ACCC: compliance and enforcement priorities 2016

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Each year the ACCC, Australia’s competition regulator, releases a list of priorities and factors to be taken into account when deciding to pursue matters.  In 2016 the ACCC has set its sight on consumer guarantees, unfair contract terms, industry codes and the agriculture sector.  Increased enforcement against large businesses will take place in order to limit consumer harm, protect small firms and set a benchmark for behaviour and compliance for the rest of the market.

If you are a big business, watch out!  The ACCC is more likely to take enforcement against you than against small businesses.  You need to make sure you are compliant with the emerging priorities or face heavy penalties.

Emerging Priorities in 2016

Unfair contract terms for small businesses

On 12 November 2015, the unfair contract regime for small business was passed.  The ACCC’s focus in 2016 is to lay the groundwork for the new laws and ensure that small business owners are aware of their rights.  This legislation will come into full effect on 12 November 2016 and will essentially make unfair contract terms in standard form contracts void.  Businesses need to consider the impact of the news laws on their standard form contracts.  For more information on how you can comply with this new legislation, see our article titled ‘Take it or leave it: Review your standard contracts or run the risk of them being unenforceable’.

Industry Codes

Industry Codes are now a wider priority than just ‘concentrated industries’. There is a focus in 2016 on the Food and Grocery Code of Conduct (implemented March 2015), Franchising Code of Conduct (implemented 1 January 2015) and the revised Horticulture Code of Conduct.  The ACCC warns that enforcement action will be taken where necessary and failure to abide the codes could result in large penalties.

Consumer guarantees

This year’s focus is on large retailers and extended warranties, and car retailers and manufacturers.

The ACCC is cracking down on representations made by big businesses about express or extended warranties.  Under the Australian Consumer Law, consumers already have rights of repair, replacement or refund (for major faults) for faulty products.  This means that the law may protect consumers beyond the manufacturer’s warranty period, without the need to purchase an extended warranty.  ACCC Chairman Mr Sims cautioned that large companies should avoid misleading consumers into paying for extra protections that they already have under the law.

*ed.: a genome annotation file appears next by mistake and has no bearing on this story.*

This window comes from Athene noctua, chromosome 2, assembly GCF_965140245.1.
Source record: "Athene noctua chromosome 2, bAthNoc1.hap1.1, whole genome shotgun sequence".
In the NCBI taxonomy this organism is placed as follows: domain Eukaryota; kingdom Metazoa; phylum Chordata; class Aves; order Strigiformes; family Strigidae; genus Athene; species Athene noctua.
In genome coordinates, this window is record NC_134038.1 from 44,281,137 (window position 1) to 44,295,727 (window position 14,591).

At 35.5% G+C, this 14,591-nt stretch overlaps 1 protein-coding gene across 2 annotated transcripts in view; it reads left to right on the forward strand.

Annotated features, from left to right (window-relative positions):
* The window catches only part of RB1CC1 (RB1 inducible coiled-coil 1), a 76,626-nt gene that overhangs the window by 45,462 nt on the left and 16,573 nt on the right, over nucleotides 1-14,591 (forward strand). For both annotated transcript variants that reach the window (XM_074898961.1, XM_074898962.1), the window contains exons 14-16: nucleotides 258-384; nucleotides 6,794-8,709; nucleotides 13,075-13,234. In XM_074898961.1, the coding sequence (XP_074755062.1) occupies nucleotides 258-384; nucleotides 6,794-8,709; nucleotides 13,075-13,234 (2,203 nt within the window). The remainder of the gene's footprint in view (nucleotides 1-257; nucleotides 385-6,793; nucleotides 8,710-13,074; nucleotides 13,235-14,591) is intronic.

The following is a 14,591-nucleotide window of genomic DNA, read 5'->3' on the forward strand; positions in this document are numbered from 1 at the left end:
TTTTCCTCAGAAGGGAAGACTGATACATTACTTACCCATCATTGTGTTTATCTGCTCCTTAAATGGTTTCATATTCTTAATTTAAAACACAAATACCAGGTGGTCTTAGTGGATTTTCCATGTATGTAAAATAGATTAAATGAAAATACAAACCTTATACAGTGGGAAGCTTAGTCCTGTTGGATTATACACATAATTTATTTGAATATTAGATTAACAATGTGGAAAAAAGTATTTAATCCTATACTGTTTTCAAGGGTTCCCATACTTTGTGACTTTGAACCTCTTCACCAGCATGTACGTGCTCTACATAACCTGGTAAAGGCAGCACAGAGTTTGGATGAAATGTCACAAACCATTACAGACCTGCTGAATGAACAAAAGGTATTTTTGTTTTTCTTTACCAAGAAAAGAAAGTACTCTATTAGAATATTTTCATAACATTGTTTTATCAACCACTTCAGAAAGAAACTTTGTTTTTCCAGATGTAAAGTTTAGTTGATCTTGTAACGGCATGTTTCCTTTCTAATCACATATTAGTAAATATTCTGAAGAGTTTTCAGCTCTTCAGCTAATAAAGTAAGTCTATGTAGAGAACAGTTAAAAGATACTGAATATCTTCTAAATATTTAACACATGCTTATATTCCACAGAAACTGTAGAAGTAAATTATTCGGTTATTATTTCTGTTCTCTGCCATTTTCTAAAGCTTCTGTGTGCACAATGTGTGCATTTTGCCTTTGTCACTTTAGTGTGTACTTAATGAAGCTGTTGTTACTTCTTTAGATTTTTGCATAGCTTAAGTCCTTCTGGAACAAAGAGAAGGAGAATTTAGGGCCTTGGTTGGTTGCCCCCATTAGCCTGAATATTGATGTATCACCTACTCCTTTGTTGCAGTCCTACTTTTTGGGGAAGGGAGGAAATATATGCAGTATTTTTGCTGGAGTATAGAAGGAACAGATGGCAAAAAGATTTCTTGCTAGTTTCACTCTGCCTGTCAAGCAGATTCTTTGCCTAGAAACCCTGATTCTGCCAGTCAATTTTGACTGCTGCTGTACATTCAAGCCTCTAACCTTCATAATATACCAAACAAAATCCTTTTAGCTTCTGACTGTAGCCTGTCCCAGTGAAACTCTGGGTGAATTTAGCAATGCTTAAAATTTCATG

The ACCC will be attracted to blunt misstatements of human rights and blanket refusals to consider warranty claims after the expiry of the manufacturer’s warranty without considering the application of consumer law.  Companies are encouraged to ensure their returns policies are complaint with consumer guarantees and consumers are encouraged to be knowledgeable about their rights.

There is a priority to ensure that car retailers comply with their obligations under the Australian Consumer Law that vehicles will be fit for purpose, free from defects and as durable as a reasonable customer would expect. The ACCC is calling on vehicle manufacturers and new car retailers to invest in aftersales care.


In 2016, the agricultural sector is a new priority with a primary focus on undergoing specific market studies to enhance understanding of the competitiveness of agricultural supply chains.  The ACCC has established a dedicated unit with a new commissioner with responsibility for agricultural issues.

Enduring priorities from 2015

Indigenous consumers

The ACCC has elevated Indigenous consumer protection to an enduring priority area. The ACCC Mr Simms recognises that Indigenous consumers, particularly those living in remote areas, continue to face challenges in asserting their consumer rights.

Vulnerable and disadvantaged consumers

There is continuing priority for the vulnerable and disadvantaged, particularly the elderly and those who have recently arrived in Australia.

Consumer product safety

The ACCC is prioritising safety issues that have the potential to cause serious harm to the consumers, with a continuing focus on the danger of button batteries, quad bikes and Infinity cables.

Competition law: cartel conduct, anti-competitive conduct and misuse of market power

The ACCC continues to take a strong line on cartel conduct, anti-competitive conduct and misuse of market power, with a particular focus on the impact of cartel conduct on government procurement.

Health and medical fields

A continuing priority with a focus on misleading health claims in relation to certain food claims and ensuring that the disclosure practices of health service providers are in line with the Australian Consumer Law.

Scam disruption

The ACCC is continuing to work with other agencies to disrupt scams, particularly to help the vulnerable and disadvantaged consumers.

 Each year the release of the ACCC’s Compliance and Enforcement priorities is a potent reminder to businesses that you need to comply with not just the priorities but with all Competition and Consumer laws or risk copping regulatory action.

At Bryks Lawyers, we have extensive experience in dealing with the Competition and Consumer Act and the Australian Consumer Law. Contact our team today for group training programs, individualised compliance programs and easy-to-read manuals about the competition and consumer law. 

This information is for information purposes only and is not legal advice. You should obtain advice that is specific to your circumstance and not rely on this publication as legal advice. Please contact us if you wish for us to advise you on any issue you may have arising from this publication.

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